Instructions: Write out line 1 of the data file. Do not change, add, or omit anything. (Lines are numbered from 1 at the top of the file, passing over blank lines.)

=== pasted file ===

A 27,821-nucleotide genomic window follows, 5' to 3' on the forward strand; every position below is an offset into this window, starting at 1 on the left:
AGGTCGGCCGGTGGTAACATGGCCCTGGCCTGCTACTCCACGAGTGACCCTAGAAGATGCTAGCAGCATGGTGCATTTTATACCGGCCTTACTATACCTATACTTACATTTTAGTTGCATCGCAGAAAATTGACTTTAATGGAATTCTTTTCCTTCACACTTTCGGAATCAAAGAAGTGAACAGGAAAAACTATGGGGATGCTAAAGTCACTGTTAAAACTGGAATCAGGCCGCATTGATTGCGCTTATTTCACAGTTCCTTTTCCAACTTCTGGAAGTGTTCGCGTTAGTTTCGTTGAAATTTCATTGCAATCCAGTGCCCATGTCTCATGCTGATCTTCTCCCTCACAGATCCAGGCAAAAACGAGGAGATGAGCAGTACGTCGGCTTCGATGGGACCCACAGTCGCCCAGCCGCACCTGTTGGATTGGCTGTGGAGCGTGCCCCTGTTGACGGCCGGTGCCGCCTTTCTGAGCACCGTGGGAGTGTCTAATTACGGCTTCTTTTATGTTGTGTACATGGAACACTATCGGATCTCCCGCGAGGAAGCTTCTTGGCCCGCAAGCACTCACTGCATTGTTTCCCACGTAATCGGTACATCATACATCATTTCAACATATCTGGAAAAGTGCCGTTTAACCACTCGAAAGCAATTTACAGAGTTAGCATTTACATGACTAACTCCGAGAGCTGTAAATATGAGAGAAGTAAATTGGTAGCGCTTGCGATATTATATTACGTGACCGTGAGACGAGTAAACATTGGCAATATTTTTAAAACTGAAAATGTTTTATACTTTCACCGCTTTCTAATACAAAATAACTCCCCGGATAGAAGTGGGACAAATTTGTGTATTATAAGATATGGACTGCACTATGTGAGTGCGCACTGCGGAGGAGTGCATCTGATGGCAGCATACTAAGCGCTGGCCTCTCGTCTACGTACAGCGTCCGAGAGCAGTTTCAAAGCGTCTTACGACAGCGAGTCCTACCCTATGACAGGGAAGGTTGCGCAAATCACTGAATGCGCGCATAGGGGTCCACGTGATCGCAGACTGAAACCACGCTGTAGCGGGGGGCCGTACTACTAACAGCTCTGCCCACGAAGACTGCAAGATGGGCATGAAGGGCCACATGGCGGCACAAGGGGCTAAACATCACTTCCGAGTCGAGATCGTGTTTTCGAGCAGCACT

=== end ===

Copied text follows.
A 27,821-nucleotide genomic window follows, 5' to 3' on the forward strand; every position below is an offset into this window, starting at 1 on the left: